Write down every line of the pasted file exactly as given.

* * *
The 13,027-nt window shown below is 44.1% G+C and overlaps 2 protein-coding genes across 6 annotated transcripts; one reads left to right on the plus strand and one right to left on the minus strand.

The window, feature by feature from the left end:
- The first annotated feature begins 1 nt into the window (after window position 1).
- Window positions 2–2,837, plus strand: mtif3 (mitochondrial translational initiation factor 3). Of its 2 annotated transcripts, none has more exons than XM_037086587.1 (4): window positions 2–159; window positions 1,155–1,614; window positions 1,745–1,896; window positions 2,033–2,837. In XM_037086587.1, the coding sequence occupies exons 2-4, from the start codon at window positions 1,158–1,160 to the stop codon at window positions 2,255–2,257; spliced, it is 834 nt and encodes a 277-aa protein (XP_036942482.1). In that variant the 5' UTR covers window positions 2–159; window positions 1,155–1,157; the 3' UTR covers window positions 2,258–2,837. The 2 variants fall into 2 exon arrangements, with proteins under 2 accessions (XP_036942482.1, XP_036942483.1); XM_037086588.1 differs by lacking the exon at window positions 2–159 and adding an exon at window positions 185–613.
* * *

The 13,027-nt window shown below is 44.1% G+C and overlaps 2 protein-coding genes across 6 annotated transcripts; one reads left to right on the plus strand and one right to left on the minus strand.

The window, feature by feature from the left end:
- The first annotated feature begins 1 nt into the window (after window position 1).
- Window positions 2–2,837, plus strand: mtif3 (mitochondrial translational initiation factor 3). Of its 2 annotated transcripts, none has more exons than XM_037086587.1 (4): window positions 2–159; window positions 1,155–1,614; window positions 1,745–1,896; window positions 2,033–2,837. In XM_037086587.1, the coding sequence occupies exons 2-4, from the start codon at window positions 1,158–1,160 to the stop codon at window positions 2,255–2,257; spliced, it is 834 nt and encodes a 277-aa protein (XP_036942482.1). In that variant the 5' UTR covers window positions 2–159; window positions 1,155–1,157; the 3' UTR covers window positions 2,258–2,837. The 2 variants fall into 2 exon arrangements, with proteins under 2 accessions (XP_036942482.1, XP_036942483.1); XM_037086588.1 differs by lacking the exon at window positions 2–159 and adding an exon at window positions 185–613.